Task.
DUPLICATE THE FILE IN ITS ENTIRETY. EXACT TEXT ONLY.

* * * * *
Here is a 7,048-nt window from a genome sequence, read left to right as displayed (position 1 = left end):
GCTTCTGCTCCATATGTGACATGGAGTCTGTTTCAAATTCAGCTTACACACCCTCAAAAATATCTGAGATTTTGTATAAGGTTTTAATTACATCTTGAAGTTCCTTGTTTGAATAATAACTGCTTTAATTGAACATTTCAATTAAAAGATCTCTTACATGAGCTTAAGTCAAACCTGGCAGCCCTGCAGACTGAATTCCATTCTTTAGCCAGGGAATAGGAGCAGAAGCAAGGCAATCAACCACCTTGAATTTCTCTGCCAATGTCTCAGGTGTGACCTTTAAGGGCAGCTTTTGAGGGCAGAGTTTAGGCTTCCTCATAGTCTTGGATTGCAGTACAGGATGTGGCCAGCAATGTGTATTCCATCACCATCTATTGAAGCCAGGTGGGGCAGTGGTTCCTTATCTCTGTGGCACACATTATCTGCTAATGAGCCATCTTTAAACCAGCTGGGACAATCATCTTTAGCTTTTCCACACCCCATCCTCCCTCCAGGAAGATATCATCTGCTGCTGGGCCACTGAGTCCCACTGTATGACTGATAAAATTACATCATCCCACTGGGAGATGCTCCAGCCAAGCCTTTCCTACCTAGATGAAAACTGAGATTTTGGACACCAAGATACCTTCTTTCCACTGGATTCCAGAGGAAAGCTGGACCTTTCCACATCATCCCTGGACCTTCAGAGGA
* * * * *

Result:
Here is a 7,048-nt window from a genome sequence, read left to right as displayed (position 1 = left end):
GCTTCTGCTCCATATGTGACATGGAGTCTGTTTCAAATTCAGCTTACACACCCTCAAAAATATCTGAGATTTTGTATAAGGTTTTAATTACATCTTGAAGTTCCTTGTTTGAATAATAACTGCTTTAATTGAACATTTCAATTAAAAGATCTCTTACATGAGCTTAAGTCAAACCTGGCAGCCCTGCAGACTGAATTCCATTCTTTAGCCAGGGAATAGGAGCAGAAGCAAGGCAATCAACCACCTTGAATTTCTCTGCCAATGTCTCAGGTGTGACCTTTAAGGGCAGCTTTTGAGGGCAGAGTTTAGGCTTCCTCATAGTCTTGGATTGCAGTACAGGATGTGGCCAGCAATGTGTATTCCATCACCATCTATTGAAGCCAGGTGGGGCAGTGGTTCCTTATCTCTGTGGCACACATTATCTGCTAATGAGCCATCTTTAAACCAGCTGGGACAATCATCTTTAGCTTTTCCACACCCCATCCTCCCTCCAGGAAGATATCATCTGCTGCTGGGCCACTGAGTCCCACTGTATGACTGATAAAATTACATCATCCCACTGGGAGATGCTCCAGCCAAGCCTTTCCTACCTAGATGAAAACTGAGATTTTGGACACCAAGATACCTTCTTTCCACTGGATTCCAGAGGAAAGCTGGACCTTTCCACATCATCCCTGGACCTTCAGAGGA